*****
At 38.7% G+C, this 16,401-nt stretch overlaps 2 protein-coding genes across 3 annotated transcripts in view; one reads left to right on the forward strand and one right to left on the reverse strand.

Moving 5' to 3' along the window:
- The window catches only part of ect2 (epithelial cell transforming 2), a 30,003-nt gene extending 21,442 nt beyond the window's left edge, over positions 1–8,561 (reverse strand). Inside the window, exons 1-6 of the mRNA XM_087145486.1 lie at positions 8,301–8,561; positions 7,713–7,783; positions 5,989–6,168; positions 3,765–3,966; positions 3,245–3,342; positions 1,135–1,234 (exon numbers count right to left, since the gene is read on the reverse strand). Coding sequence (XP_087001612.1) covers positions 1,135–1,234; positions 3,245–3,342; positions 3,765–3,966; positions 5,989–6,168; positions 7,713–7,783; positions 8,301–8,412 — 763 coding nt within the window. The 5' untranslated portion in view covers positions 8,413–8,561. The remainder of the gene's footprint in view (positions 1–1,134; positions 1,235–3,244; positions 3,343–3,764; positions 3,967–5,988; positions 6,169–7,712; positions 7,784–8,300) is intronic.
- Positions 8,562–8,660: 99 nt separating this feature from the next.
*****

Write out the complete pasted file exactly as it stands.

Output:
At 38.7% G+C, this 16,401-nt stretch overlaps 2 protein-coding genes across 3 annotated transcripts in view; one reads left to right on the forward strand and one right to left on the reverse strand.

Moving 5' to 3' along the window:
- The window catches only part of ect2 (epithelial cell transforming 2), a 30,003-nt gene extending 21,442 nt beyond the window's left edge, over positions 1–8,561 (reverse strand). Inside the window, exons 1-6 of the mRNA XM_087145486.1 lie at positions 8,301–8,561; positions 7,713–7,783; positions 5,989–6,168; positions 3,765–3,966; positions 3,245–3,342; positions 1,135–1,234 (exon numbers count right to left, since the gene is read on the reverse strand). Coding sequence (XP_087001612.1) covers positions 1,135–1,234; positions 3,245–3,342; positions 3,765–3,966; positions 5,989–6,168; positions 7,713–7,783; positions 8,301–8,412 — 763 coding nt within the window. The 5' untranslated portion in view covers positions 8,413–8,561. The remainder of the gene's footprint in view (positions 1–1,134; positions 1,235–3,244; positions 3,343–3,764; positions 3,967–5,988; positions 6,169–7,712; positions 7,784–8,300) is intronic.
- Positions 8,562–8,660: 99 nt separating this feature from the next.